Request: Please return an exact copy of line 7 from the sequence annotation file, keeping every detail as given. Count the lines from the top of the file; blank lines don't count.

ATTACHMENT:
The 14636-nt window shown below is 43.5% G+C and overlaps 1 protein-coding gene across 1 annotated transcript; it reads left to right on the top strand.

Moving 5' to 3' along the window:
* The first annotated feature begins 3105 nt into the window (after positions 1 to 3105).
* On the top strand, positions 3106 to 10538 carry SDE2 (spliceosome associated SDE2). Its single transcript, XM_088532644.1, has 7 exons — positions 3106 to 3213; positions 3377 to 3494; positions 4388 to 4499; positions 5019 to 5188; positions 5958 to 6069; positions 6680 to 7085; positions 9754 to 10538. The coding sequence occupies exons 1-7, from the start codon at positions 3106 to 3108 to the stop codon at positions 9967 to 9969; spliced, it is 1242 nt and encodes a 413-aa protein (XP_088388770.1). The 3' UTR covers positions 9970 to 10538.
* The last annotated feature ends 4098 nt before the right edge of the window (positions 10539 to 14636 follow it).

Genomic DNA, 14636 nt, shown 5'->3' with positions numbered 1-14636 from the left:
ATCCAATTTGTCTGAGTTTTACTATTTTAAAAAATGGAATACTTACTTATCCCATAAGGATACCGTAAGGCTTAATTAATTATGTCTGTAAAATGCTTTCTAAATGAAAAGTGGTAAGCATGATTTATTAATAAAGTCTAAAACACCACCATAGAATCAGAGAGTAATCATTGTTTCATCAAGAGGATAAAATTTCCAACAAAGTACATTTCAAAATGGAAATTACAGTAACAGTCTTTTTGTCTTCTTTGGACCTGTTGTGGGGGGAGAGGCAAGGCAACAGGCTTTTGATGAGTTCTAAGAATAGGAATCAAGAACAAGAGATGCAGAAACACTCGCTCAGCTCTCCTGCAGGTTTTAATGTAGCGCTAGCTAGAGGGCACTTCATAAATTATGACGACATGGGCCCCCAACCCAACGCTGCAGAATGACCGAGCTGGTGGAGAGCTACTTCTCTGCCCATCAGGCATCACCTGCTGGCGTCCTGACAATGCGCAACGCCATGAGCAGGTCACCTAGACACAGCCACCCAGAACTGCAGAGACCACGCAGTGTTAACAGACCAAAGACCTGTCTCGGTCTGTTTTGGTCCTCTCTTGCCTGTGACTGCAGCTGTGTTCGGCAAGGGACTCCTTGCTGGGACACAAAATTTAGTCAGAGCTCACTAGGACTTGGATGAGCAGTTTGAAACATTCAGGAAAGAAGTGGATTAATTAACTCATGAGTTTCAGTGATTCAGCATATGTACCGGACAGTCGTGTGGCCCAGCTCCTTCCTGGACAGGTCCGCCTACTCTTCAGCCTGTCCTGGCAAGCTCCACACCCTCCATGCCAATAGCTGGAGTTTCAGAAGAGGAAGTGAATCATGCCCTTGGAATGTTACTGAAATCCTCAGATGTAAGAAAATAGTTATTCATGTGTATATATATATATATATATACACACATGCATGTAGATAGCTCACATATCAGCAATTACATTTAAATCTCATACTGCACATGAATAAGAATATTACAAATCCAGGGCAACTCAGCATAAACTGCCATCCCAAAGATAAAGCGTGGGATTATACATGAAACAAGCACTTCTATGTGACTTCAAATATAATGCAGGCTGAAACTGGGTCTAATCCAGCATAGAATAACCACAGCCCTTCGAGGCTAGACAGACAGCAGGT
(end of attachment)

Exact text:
ATCCAATTTGTCTGAGTTTTACTATTTTAAAAAATGGAATACTTACTTATCCCATAAGGATACCGTAAGGCTTAATTAATTATGTCTGTAAAATGCTTTCTAAATGAAAAGTGGTAAGCATGATTTATTAATAAAGTCTAAAACACCACCATAGAATCAGAGAGTAATCATTGTTTCATCAAGAGGATAAAATTTCCAACAAAGTACATTTCAAAATGGAAATTACAGTAACAGTCTTTTTGTCTTCTTTGGACCTGTTGTGGGGGGAGAGGCAAGGCAACAGGCTTTTGATGAGTTCTAAGAATAGGAATCAAGAACAAGAGATGCAGAAACACTCGCTCAGCTCTCCTGCAGGTTTTAATGTAGCGCTAGCTAGAGGGCACTTCATAAATTATGACGACATGGGCCCCCAACCCAACGCTGCAGAATGACCGAGCTGGTGGAGAGCTACTTCTCTGCCCATCAGGCATCACCTGCTGGCGTCCTGACAATGCGCAACGCCATGAGCAGGTCACCTAGACACAGCCACCCAGAACTGCAGAGACCACGCAGTGTTAACAGACCAAAGACCTGTCTCGGTCTGTTTTGGTCCTCTCTTGCCTGTGACTGCAGCTGTGTTCGGCAAGGGACTCCTTGCTGGGACACAAAATTTAGTCAGAGCTCACTAGGACTTGGATGAGCAGTTTGAAACATTCAGGAAAGAAGTGGATTAATTAACTCATGAGTTTCAGTGATTCAGCATATGTACCGGACAGTCGTGTGGCCCAGCTCCTTCCTGGACAGGTCCGCCTACTCTTCAGCCTGTCCTGGCAAGCTCCACACCCTCCATGCCAATAGCTGGAGTTTCAGAAGAGGAAGTGAATCATGCCCTTGGAATGTTACTGAAATCCTCAGATGTAAGAAAATAGTTATTCATGTGTATATATATATATATATATACACACATGCATGTAGATAGCTCACATATCAGCAATTACATTTAAATCTCATACTGCACATGAATAAGAATATTACAAATCCAGGGCAACTCAGCATAAACTGCCATCCCAAAGATAAAGCGTGGGATTATACATGAAACAAGCACTTCTATGTGACTTCAAATATAATGCAGGCTGAAACTGGGTCTAATCCAGCATAGAATAACCACAGCCCTTCGAGGCTAGACAGACAGCAGGT